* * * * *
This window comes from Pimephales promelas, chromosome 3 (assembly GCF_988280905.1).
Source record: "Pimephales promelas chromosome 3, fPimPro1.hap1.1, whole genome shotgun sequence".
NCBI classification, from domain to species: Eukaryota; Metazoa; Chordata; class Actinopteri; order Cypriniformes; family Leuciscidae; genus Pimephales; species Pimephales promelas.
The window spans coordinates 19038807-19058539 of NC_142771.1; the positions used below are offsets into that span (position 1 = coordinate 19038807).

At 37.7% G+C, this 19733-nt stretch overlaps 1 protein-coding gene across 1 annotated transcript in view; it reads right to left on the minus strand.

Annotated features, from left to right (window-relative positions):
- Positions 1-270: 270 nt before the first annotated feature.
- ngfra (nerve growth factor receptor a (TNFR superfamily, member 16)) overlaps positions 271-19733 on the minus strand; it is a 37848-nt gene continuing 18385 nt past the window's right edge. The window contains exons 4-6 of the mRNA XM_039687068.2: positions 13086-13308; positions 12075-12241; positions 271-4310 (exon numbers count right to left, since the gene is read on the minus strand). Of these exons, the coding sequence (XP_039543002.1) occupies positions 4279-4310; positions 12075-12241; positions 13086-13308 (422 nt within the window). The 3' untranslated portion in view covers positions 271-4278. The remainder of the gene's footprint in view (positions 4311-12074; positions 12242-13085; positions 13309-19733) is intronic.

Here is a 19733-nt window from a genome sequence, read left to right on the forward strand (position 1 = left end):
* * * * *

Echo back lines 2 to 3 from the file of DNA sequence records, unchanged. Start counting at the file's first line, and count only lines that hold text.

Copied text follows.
Source record: "Pimephales promelas chromosome 3, fPimPro1.hap1.1, whole genome shotgun sequence".
NCBI classification, from domain to species: Eukaryota; Metazoa; Chordata; class Actinopteri; order Cypriniformes; family Leuciscidae; genus Pimephales; species Pimephales promelas.